60km to go: At the sprint point in Charmes, Louw sprints away from her fellow escapees to take maximum points, with Berteau second.
Wiebes beats Vos in a sprint for fifth place – although after an initial burst of pace, it looked like Vos was happy enough for her rival to take it.
61km to go: A clip of the breakaway riding through the QOM point a few minutes ago:
63km to go: The top five in the points classification as it stood before today’s stage:
1) Vos 186pts
2) Wiebes 128pts
3) Kopecky 128pts
4) Persico 72pts
5) Confalonieri 63pts
66km to go: Understandably, the power seems to be fading a little from the front four after all the work they have put in: the gap has shrunk to 2min 29secs. They are under five kilometres from the intermediate sprint point at Charmes, however, so they are sure to mop up the lion’s share of the points there.
70km to go: Berteau leads the breakaway through the QOM point at the Côte de Gripport. Christoforou is second. That was the same order as the first QOM of the day, at Côte de Pagny-la-Blanche-Côte. Berteau now has four QOM points in total, level with Reusser and Chabbey, but behind Gerritse (8pts), Demay (5pts) and Asencio (5pts).
72km to go: Just a reminder that the four breakaway riders are:
Emily Newsom (EF Education-Tibco-SVB)
Anya Louw (AG Insurance-NXTG)
Victoire Berteau (Cofidis)
Antri Christoforou (Human Powered Health)
Berteau does a big turn at the front, then drops back to the back of the group for a breather and something to eat. Of the four riders out front, she is the highest-placed in GC in 77th. But she is 19mins and 27secs down overall, and therefore not any kind of worry for any of the GC teams.
74km to go: The top five in the GC before today was as follows:
1) Vos 11hr 48min 46secs
2) Persico +16secs
3) Niewiadoma +16secs
4) Longo Borghini +21secs
5) Moolman-Pasio +51secs
Live pictures kick in with 80km to go. The break has 2min 58secs. It looks like the riders back in the bunch have been instructed to ensure this gap doesn’t balloon into something unmanageable, and the pace is pretty hot.
The peerless Marianne Vos.
The gap between break and peloton has been reduced to 3’05” by an acceleration in the bunch.
Iris Slappendel, on the famed Eurosport motorbike, brings us up to speed: “We had a really furious start until the break established. We have a break of four, they’re really nicely working together … it kind of calmed down. It’s a really nice day, a rolling course, a lot of head and left-side wind but not too hard … but also no Dutchie in the breakaway, so that’s a bit disappointing for me … Every day there are more and more people at the start, I couldn’t believe how many fans were there this morning, so that’s really cool.”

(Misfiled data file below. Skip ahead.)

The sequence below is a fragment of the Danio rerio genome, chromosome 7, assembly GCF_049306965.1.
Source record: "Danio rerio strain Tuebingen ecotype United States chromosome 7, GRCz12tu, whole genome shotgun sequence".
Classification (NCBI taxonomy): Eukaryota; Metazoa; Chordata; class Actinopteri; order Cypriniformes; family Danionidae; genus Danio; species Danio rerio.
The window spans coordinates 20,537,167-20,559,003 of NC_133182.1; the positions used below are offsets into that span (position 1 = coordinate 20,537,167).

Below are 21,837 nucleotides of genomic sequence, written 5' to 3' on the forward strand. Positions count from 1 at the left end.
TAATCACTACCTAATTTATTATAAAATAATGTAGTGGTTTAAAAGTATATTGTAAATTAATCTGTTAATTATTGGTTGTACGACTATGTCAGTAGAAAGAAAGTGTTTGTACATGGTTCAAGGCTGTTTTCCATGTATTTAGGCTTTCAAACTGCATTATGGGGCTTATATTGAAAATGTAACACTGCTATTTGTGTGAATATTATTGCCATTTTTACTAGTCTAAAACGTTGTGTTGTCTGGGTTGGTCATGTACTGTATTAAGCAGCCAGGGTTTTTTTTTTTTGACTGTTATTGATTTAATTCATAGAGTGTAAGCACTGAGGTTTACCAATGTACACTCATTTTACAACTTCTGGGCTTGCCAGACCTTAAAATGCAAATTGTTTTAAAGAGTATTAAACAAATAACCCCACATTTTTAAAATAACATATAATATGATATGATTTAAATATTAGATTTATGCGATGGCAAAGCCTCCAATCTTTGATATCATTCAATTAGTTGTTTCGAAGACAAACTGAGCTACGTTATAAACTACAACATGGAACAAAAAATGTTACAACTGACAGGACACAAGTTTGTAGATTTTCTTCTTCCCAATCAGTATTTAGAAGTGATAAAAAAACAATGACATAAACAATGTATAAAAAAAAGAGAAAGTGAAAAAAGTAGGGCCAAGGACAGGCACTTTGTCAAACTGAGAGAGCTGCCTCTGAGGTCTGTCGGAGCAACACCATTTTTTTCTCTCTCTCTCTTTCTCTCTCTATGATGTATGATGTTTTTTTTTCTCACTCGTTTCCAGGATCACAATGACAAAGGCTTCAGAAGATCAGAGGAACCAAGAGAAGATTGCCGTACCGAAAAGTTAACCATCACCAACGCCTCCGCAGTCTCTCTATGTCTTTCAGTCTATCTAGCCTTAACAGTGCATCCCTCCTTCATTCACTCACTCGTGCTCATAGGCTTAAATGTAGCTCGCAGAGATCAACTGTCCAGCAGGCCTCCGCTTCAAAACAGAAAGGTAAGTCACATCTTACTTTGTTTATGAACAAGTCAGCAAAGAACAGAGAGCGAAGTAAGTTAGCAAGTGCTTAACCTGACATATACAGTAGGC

ICYMI, as we say on the internet, here is yesterday’s stage report:
The next significant milestone on today’s route is the category-four climb, the Côte de Gripport. The breakaway is now a smidgen under 20km from the summit of that climb, which is 1.3km in length with an average gradient of 5.3%.
Soon after that, there’s an intermediate sprint at Charmes, with 61.6km remaining on the route, and then there is a bonus point at Côte du Haut du Bois with 20.4km to go.
No live pictures from Eurosport yet …
Yesterday’s stage four prompted a renewal of the debate on whether gravel sections (or cobbles) have any place in multi-stage road races. Regardless of the finer points of that discussion, Marlen Reusser emerged from the peloton to win the stage solo, before the Tour de France Femmes riders began to size up the longest stage of this year’s race – today’s 175.6km trip from from Bar-le-Duc to Saint-Die-des-Vosges.
We join today’s marathon stage a couple of hours in – Emily Newsom (EF Education-Tibco-SVB) and Anya Louw (AG Insurance-NXTG) were early attackers, before being joined up front by Victoire Berteau (Cofidis) and Antri Christoforou (Human Powered Health) to form a four-rider break that currently has an advantage of 3mins 26 secs over the chasing peloton.
It was always a stage that looked good for a breakaway – will we see this one go to the finish? Or will the fast women such as Marianne Vos, the overall race leader, have another chance to battle for the stage win in Saint-Die-des-Vosges? Let’s see …